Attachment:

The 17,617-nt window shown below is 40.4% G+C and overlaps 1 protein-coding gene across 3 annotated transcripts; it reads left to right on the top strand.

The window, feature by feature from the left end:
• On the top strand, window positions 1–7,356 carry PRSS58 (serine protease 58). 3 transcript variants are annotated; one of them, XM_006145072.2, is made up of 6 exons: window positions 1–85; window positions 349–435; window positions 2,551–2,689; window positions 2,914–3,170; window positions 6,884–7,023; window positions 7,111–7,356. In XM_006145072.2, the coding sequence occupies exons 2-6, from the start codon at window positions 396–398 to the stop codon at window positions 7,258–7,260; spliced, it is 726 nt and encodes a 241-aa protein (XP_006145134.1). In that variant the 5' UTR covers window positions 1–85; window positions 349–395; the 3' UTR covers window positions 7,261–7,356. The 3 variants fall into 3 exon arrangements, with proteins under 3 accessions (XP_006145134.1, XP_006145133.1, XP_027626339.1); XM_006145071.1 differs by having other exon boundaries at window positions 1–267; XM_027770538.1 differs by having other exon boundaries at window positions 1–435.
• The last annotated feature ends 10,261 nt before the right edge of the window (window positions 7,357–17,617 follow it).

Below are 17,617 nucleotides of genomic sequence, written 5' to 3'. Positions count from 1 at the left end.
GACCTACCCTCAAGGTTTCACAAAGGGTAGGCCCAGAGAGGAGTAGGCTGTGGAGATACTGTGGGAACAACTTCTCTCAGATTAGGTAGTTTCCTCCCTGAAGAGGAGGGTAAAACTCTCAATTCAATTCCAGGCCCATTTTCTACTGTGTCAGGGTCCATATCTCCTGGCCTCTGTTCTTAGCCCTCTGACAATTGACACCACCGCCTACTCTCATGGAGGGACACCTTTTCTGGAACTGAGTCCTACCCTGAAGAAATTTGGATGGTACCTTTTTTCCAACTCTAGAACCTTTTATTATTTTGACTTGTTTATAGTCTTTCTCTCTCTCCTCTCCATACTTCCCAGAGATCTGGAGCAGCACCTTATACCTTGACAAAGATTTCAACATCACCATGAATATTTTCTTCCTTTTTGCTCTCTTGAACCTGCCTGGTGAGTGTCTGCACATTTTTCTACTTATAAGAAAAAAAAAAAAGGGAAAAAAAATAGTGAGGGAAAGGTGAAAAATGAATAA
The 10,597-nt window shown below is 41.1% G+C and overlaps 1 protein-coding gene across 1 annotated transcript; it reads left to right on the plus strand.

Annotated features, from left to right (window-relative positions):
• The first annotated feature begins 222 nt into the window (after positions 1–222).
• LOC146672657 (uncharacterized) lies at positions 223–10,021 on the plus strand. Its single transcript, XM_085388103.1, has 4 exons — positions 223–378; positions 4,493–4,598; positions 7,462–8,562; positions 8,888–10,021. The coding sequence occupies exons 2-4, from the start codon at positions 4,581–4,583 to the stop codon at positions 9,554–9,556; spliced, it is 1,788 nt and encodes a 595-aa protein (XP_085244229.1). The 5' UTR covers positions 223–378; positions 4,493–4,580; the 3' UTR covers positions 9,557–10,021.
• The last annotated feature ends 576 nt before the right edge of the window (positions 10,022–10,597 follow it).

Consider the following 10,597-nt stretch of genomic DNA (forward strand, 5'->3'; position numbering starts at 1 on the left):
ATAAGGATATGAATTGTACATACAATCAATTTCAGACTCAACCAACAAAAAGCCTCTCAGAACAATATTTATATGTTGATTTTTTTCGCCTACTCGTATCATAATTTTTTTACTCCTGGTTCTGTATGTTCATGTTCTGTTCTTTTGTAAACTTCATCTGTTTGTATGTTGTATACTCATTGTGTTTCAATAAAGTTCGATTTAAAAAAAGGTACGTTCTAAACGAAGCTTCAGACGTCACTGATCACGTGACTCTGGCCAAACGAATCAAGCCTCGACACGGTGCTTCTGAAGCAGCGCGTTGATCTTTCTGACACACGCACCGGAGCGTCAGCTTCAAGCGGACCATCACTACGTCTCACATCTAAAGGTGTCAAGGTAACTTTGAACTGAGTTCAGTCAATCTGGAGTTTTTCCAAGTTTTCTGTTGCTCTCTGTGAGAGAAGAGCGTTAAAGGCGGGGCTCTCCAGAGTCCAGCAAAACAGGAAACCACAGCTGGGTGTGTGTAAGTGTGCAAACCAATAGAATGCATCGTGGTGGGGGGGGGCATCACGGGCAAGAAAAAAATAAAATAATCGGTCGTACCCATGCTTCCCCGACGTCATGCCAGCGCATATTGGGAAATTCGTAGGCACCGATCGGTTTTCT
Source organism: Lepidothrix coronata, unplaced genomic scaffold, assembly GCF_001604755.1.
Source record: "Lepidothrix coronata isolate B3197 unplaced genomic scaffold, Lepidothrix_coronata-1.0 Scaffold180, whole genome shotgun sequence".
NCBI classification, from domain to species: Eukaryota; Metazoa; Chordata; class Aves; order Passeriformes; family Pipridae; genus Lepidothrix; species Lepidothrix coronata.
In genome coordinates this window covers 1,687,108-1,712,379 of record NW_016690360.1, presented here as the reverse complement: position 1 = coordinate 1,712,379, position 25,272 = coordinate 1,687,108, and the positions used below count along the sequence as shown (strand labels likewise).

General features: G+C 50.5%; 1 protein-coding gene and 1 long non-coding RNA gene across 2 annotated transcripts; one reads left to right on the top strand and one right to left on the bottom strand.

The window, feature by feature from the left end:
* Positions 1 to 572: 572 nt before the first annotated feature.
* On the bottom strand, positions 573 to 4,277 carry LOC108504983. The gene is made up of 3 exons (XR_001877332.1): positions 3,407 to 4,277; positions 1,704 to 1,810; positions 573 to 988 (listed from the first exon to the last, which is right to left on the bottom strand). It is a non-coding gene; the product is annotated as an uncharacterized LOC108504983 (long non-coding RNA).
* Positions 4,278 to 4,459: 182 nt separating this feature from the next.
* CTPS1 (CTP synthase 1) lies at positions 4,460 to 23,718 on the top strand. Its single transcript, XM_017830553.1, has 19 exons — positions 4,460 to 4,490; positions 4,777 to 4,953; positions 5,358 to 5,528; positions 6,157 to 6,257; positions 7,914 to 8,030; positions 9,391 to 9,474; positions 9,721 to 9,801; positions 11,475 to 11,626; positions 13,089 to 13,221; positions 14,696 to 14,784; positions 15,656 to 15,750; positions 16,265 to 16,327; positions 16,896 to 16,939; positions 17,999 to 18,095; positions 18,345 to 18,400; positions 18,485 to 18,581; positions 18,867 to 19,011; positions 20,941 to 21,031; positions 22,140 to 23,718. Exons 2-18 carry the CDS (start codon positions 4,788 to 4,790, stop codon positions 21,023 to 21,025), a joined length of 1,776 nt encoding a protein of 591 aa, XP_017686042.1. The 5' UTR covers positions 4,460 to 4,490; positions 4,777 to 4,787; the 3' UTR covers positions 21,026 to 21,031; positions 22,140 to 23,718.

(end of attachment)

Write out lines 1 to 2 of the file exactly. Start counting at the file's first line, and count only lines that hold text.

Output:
The 17,617-nt window shown below is 40.4% G+C and overlaps 1 protein-coding gene across 3 annotated transcripts; it reads left to right on the top strand.

The window, feature by feature from the left end: